Arden said she had received “some communication” from Facebook’s Chief Operating Officer Sheryl Sandberg on the issue. The prime minister has also spoken with British Prime Minister Theresa May about the importance of a global effort to clamp down on the distribution of such material.
Australian Prime Minister Scott Morrison also urged world leaders to crack down on social media companies that broadcast terrorist attacks. Morrison said he had written to G-20 chairman Japanese Prime Minister Shinzo Abe calling for agreement on “clear consequences” for companies whose platforms are used to facilitate and normalize horrific acts.
Lawyer Richard Peters, who was assigned to represent Brenton Harrison Tarrant at his initial court appearance on Saturday, told the New Zealand Herald that Tarrant dismissed him that day.
A judge ordered Tarrant to return to New Zealand’s High Court on April 5 for his next hearing on one count of murder, though he is expected to face additional charges. The 28-year-old Australian is being held in isolation in a Christchurch jail.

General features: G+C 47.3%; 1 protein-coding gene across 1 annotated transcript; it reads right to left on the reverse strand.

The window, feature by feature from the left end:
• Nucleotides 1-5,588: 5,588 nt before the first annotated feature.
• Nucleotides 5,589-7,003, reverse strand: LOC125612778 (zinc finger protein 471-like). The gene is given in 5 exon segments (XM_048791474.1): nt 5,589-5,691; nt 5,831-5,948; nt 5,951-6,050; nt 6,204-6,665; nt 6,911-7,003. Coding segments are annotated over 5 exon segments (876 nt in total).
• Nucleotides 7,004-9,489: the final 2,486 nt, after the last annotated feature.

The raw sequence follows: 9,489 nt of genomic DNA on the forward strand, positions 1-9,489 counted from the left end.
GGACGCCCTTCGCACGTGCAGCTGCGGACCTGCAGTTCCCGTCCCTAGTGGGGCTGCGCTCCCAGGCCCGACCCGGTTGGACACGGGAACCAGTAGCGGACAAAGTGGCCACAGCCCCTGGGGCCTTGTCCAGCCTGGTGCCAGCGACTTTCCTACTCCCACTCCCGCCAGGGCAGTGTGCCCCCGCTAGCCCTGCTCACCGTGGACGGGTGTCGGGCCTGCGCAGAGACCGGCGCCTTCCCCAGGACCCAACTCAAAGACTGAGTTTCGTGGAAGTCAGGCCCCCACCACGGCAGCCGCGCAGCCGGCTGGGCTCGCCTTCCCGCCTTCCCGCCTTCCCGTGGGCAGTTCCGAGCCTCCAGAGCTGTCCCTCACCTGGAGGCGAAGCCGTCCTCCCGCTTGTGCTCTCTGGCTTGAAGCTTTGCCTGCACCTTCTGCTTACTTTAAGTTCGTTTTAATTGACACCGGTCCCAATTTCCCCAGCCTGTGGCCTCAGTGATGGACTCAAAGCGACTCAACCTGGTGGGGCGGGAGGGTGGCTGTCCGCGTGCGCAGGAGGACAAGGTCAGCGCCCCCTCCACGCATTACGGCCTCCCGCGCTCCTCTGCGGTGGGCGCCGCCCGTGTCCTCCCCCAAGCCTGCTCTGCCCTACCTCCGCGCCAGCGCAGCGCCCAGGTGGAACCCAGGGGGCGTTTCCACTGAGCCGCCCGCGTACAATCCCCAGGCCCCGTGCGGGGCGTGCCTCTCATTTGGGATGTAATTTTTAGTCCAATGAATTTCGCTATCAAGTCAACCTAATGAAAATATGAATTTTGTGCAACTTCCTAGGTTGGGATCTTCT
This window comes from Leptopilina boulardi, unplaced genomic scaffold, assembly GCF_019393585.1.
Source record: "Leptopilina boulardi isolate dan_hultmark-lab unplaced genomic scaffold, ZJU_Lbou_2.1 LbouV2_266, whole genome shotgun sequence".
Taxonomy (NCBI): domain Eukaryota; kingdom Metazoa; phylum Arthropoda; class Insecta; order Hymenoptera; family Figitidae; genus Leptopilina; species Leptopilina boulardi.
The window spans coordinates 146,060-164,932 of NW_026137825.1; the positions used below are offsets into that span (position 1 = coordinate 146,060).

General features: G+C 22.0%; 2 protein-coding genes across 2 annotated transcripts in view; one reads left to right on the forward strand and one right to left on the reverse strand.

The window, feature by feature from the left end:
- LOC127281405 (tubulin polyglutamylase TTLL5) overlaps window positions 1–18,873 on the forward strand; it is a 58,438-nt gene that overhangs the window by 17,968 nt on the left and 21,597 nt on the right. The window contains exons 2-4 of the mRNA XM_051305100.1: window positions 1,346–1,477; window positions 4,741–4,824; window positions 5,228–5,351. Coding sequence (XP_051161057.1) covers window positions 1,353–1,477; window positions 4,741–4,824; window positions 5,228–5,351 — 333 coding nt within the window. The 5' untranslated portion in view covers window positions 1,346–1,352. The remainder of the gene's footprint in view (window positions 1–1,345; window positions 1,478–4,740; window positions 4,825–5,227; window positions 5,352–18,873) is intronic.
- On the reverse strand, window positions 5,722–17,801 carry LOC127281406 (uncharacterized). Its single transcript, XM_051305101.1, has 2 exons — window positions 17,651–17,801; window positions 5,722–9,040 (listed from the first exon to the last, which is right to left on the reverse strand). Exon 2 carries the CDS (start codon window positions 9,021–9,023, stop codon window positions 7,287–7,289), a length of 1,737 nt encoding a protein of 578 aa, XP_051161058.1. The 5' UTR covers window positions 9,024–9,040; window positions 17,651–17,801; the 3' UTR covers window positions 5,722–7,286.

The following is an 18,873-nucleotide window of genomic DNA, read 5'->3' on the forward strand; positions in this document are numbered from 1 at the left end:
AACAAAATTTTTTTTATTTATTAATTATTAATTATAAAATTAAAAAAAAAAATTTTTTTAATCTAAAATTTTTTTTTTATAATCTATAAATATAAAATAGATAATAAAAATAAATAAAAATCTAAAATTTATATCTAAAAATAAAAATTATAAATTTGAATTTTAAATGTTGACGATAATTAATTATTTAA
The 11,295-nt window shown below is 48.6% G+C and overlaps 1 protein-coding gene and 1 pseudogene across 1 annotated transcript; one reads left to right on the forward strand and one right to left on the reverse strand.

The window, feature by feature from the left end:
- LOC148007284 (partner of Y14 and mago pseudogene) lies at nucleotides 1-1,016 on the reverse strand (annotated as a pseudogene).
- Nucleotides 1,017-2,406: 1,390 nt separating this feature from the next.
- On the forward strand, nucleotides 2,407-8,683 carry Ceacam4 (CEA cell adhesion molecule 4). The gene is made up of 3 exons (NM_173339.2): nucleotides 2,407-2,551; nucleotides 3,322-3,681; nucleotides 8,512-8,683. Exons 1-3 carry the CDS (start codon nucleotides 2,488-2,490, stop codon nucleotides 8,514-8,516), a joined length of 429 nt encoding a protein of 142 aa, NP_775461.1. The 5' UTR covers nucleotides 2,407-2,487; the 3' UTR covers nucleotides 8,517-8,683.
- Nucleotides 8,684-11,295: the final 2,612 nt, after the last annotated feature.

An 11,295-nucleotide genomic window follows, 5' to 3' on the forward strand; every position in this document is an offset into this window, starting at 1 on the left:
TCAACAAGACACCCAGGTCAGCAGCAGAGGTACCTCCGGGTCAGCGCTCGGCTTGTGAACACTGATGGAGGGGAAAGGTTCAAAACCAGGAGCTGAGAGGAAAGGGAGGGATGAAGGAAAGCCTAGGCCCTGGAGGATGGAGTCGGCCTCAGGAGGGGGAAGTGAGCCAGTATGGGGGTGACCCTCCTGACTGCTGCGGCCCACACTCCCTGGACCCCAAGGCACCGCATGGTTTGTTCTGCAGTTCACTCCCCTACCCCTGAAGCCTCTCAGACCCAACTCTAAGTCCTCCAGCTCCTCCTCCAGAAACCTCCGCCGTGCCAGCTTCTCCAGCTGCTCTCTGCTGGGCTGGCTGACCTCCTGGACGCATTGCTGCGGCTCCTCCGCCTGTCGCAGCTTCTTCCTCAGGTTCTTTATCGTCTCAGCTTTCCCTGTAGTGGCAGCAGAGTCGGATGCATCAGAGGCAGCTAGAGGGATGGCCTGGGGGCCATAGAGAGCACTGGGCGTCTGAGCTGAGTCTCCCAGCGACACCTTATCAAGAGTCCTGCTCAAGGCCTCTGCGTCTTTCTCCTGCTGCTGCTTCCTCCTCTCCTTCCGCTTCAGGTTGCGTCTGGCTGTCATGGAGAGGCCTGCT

“He seemed quite clear and lucid, whereas this may seem like very irrational behavior,” Peters told the newspaper. “He didn’t appear to me to be facing any challenges or mental impairment, other than holding fairly extreme views.”
Peters did not return a call from The Associated Press.
Peters told the paper that Tarrant didn’t tell him why he wanted to represent himself. He said a judge could order a lawyer to assist Tarrant at a trial, but that Tarrant would likely be unsuccessful in trying to use it as a platform to put forward any extremist views.
Under New Zealand law, a trial is “to determine innocence or guilt,” Peters said. “The court is not going to be very sympathetic to him if he wants to use the trial to express his own views.”
Relatives of the dead have been anxiously awaiting word on when they can bury their loved ones. On Tuesday, police said they had completed autopsies on all 50 victims and had formally identified 12 of them. Six of the bodies have been returned to their families.